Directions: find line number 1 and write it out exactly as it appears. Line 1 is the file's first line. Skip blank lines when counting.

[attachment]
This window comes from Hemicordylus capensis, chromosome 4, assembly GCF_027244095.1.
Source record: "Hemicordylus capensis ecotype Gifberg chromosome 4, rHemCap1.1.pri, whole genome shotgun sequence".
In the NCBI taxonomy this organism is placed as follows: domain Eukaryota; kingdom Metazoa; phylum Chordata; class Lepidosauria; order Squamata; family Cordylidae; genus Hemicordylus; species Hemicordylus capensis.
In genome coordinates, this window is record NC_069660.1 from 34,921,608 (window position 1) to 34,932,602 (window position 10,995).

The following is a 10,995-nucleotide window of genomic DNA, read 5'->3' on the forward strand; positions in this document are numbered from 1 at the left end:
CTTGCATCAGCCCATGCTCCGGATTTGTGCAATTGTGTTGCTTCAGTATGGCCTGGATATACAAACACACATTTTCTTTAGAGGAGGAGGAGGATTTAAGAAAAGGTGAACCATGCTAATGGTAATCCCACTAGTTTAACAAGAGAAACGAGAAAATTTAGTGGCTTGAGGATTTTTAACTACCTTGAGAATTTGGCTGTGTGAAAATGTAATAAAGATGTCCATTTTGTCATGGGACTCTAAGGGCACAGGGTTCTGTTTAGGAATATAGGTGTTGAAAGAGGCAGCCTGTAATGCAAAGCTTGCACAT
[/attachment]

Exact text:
This window comes from Hemicordylus capensis, chromosome 4, assembly GCF_027244095.1.